Community Gardens are wonderful places for city residents to come together in a healthy past-time that is good for them and the planet. Sadly, theft of produce does happen.
In 2016, we formed a project team to look at what – and if – feasible solutions exist.
It is unlikely we will ever be able to stop all theft from community gardens. Farmers experience theft of produce from their private property, as do homeowners from their private yards. However we have identified a number of actions for us, gardeners, and the City of Richmond to move forward on.
Frequently Asked Questions
- Richmond RCMP – 604-278-1212. Theft is a criminal offense, and it will be at their discretion about how to follow up. They do appreciate reports as it lets them track crime rates in Richmond neighborhoods.
- Us, using the web form below. Please use the form below rather than emailing as we do receive a high volume of reports, and this form allows us to easily track this valuable data. We are not RCMP, so are not able to follow up to specific theft reports.
Can we install cameras, or fake cameras, to catch the thieves?
No. This is typically the first suggestion we hear, and we’ve looked into it closely in collaboration with City staff. In addition to the cost, installing cameras in public places violates privacy laws. While fake cameras would cost less and avoid the privacy issues, they instill a false sense of security for gardeners who may think they are being protected.
Can we put locked fences or gates around the gardens to keep thieves out?
No. Locked gates in public parks are not an option. We are, however, exploring a variety of fencing, gates, and other border defining options.
What can the community gardeners do to address theft?
- Try planting less visible crops such as roots, or crops that people may not recognize such as yellow tomatoes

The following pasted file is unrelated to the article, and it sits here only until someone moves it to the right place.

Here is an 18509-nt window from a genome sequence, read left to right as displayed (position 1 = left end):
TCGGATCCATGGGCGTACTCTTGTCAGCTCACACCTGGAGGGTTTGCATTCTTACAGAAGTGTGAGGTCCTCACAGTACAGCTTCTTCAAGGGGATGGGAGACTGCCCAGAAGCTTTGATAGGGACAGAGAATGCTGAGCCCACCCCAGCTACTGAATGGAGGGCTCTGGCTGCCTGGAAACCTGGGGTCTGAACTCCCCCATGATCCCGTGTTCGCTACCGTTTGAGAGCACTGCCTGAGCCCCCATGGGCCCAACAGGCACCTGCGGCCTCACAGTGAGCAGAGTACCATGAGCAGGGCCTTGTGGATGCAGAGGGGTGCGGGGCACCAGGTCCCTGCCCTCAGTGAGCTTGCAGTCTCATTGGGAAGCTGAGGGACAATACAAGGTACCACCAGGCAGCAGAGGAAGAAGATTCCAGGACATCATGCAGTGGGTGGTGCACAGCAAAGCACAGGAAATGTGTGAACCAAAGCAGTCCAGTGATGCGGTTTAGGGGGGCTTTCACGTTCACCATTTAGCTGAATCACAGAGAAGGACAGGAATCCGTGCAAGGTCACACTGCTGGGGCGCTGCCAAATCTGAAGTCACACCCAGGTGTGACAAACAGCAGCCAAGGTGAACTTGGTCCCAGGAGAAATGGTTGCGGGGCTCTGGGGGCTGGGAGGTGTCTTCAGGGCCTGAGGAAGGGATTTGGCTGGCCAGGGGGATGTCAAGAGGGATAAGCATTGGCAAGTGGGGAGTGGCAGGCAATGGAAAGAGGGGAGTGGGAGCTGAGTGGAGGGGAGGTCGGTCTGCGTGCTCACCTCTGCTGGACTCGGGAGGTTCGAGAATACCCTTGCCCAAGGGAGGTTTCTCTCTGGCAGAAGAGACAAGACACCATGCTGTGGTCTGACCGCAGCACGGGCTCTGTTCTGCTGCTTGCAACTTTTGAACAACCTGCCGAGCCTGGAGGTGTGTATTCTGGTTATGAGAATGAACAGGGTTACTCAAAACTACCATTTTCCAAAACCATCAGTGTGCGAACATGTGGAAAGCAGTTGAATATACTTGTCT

- Get to know their garden neighbors by name, and watch out for unfamiliar faces
- Keep their garden well maintained, so it really looks loved
- Dust plants with flour: to thieves it may look like pesticides (but don’t actually use pesticides!)
- Consider creating a public donation box. “If you can’t beat ‘em, feed ‘em.” Thieves may just be hungry citizens.
- Be active in the garden, especially around harvest time. Consider setting up watch shifts.
- Avoid leaving ripe crops in the garden
Gardeners are welcome and encouraged to work together on any of these initiatives. Please let us know if you would like some support.
Should gardeners approach suspected thieves?
Gardeners should consider their safety first, and whether or not to approach a stranger is completely at their own discretion and risk. If you are comfortable, consider introducing yourself to strangers in the garden, asking them if they have a plot or a friend who gardens there, and letting them know how the garden works. Unless they are directly picking from your plot, you can’t be completely sure that they are thieves, many friends and family are given permission to pick by the plot gardener.
What is Richmond Food Security Society doing to address theft?
Our first step was to conduct the ‘Don’t Pocket the Potatoes’ project in 2016, so that we could determine the best course of action.
We continue to gather theft data to inform our next steps.
We have provided suggestions based on gardeners input to the City of Richmond for the tone, content, and language of large permanent signs for each site.
We have provided input to the City of Richmond regarding gardeners desire for fences, and will continue to support the City with that.
We have developed a multi-language brochure (English and Chinese) that explains the purpose of community gardens and who the produce belongs to. These were distributed to each garden in summer 2017.
We are also exploring options to develop signs for each individual plot, which will allow gardeners to use my languages, and include personal messages.
What is the City of Richmond doing to address theft?
The Parks Department will install large, permanent signage for each Community Garden in early 2018. We have compiled and forwarded gardeners suggestions about the tone, content, and placement of the signs to the City.